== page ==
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Thursday, August 11, 2022

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LOOK: Climate, collectors blamed for SA's succulents decline

Succulents are typically thick, fleshy plants that retain water to survive dry weather conditions. Picture: Pexels

Succulents are typically thick, fleshy plants that retain water to survive dry weather conditions. Picture: Pexels

Published Jul 28, 2022

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Johannesburg - Climate change and collectors of rare plants are decimating succulents in South Africa, government researchers said Wednesday, warning hundreds of these rugged species are at risk of extinction.

Succulents growing in the country's semi-arid regions are experiencing unprecedented rates of decline following a rapid rise in global demand for collectable plants driven by Asia, according to the South African National Biodiversity Institute (SANBI), a government research body.

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"Over the past three years plant material confiscated from plant traffickers by law enforcement agencies has increased annually by over 250 percent," the institute said in a statement.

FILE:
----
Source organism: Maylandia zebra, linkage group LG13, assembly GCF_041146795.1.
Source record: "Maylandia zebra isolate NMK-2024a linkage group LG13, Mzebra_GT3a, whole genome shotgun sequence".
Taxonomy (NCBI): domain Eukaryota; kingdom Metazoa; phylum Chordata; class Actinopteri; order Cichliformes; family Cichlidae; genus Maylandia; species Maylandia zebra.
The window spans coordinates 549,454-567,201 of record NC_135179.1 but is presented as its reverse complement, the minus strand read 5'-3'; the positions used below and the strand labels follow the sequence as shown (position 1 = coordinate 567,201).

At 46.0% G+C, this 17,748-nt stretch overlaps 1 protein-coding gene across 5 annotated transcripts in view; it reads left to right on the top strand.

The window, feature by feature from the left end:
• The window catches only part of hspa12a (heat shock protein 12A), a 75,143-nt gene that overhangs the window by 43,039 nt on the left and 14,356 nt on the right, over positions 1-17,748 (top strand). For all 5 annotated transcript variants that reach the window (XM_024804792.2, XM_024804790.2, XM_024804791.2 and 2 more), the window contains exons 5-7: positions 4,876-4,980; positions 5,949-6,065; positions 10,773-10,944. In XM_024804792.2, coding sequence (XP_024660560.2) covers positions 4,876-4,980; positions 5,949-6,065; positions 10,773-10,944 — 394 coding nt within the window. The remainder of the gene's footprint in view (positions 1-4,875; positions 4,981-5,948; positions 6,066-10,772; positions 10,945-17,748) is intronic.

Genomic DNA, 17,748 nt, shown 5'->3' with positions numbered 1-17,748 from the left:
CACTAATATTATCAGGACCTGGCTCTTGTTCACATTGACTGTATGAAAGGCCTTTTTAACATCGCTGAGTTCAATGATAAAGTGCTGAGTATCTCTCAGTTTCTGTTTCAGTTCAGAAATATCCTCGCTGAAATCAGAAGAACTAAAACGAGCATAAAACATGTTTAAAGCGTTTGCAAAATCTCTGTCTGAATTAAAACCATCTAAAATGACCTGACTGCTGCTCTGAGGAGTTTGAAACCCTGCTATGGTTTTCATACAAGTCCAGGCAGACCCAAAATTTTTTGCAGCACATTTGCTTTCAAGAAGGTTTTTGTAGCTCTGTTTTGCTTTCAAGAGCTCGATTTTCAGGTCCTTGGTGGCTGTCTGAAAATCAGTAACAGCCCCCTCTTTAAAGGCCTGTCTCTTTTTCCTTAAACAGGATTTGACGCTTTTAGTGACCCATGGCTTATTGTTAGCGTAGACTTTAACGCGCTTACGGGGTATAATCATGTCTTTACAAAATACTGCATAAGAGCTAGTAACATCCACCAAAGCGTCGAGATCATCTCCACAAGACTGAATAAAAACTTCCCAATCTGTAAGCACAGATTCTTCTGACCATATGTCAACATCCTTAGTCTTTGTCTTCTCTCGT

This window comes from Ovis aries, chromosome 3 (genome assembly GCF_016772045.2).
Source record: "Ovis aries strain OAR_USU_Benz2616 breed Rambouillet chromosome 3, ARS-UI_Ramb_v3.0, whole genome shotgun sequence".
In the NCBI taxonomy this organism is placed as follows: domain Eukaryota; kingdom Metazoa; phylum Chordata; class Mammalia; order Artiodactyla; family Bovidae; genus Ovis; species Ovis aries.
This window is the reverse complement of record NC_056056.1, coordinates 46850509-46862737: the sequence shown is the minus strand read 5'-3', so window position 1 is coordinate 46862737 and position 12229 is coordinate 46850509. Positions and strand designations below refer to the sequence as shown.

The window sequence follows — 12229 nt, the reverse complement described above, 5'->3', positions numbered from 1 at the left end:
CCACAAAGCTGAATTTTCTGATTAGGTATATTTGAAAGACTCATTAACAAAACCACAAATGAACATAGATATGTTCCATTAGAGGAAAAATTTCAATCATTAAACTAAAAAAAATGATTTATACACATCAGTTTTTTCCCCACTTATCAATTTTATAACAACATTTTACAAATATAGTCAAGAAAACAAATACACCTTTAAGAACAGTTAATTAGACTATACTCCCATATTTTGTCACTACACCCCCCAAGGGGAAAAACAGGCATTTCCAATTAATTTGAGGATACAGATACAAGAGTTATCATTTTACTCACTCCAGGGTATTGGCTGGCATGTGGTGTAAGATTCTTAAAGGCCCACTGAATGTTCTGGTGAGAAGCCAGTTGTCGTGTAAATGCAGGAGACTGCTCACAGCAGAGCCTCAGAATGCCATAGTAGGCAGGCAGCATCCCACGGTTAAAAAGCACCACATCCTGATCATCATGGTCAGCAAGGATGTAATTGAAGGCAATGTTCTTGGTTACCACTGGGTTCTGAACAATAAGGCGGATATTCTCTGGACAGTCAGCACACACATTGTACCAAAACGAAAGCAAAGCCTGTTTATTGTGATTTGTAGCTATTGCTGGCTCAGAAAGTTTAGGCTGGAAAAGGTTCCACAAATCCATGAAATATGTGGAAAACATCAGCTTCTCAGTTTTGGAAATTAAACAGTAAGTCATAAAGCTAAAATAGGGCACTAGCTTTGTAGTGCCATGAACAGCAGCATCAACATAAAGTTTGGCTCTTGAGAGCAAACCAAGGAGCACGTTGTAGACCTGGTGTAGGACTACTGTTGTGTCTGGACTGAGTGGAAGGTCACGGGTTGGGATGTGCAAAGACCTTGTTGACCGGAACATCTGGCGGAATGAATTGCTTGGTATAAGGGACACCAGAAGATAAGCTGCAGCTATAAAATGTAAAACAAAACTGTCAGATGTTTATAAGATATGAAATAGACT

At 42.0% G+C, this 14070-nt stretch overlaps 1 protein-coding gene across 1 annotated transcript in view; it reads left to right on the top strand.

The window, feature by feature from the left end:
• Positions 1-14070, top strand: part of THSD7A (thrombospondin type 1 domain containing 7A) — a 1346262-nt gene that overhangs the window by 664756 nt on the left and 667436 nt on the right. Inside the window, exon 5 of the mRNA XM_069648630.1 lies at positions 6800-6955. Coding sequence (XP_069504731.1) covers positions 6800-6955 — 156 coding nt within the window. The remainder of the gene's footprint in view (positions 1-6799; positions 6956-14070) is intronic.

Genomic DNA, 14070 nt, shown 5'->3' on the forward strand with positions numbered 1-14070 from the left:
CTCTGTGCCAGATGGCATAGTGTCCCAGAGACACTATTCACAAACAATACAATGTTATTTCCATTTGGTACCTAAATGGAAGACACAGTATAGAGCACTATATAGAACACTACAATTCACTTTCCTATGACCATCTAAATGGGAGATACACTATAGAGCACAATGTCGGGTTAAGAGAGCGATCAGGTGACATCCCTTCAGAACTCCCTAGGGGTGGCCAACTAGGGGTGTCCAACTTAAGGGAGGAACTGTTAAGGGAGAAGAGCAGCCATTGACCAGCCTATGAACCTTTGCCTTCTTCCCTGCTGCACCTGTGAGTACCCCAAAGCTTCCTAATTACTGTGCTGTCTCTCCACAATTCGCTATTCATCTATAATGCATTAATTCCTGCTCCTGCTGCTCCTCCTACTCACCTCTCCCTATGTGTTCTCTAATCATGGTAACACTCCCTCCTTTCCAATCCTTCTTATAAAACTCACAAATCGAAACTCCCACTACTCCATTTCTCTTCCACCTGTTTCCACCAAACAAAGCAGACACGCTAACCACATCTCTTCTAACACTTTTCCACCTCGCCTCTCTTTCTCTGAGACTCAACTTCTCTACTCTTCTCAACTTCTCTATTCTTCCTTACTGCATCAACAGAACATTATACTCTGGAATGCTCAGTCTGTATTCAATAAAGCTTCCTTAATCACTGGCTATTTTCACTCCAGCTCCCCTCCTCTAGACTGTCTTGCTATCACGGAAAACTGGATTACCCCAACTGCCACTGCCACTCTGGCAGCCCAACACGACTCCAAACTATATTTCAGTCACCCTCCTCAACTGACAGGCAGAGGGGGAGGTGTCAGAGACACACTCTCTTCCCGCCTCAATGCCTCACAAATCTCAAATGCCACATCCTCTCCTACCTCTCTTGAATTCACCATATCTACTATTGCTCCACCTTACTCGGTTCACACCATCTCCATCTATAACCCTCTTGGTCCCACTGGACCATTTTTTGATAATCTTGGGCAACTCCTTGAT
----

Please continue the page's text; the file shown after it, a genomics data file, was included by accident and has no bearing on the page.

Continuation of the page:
SANBI said more than 200 succulents - typically thick, fleshy plants that retain water to survive dry weather conditions - have been added to an International Union for Conservation of Nature (IUCN) Red List of threatened species, which was updated last week.

Unique species growing in the Succulent Karoo - a region shared between South Africa and Namibia which includes some of the world's most biodiverse desert and semi-desert areas - are particularly sought after, it said.

The plants are often sold on social media, it added.

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"People buying these plants, most of them don't realise that they're breaking the law," said Craig Hilton-Taylor, who heads the IUCN's Red List unit.

"They're completely ignorant or naive about illegal plant trade... they just think, 'Oh, that's a nice thing to buy for my house or my garden'," he said.

Global warming is also contributing to the decline, the institute said.

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The region has suffered from a prolonged, severe drought over the past decade.

This has taken a toll on many species in the region, including the critically endangered giant quiver tree. Its population is set to decline 90 percent by 2080, SANBI said.

"A combination of illegal collection, long-term droughts related to climate change, and ongoing land degradation as a result of livestock overgrazing and mining are creating a devastating storm causing unprecedented loss of biodiversity in the world's richest desert ecosystem," it said.

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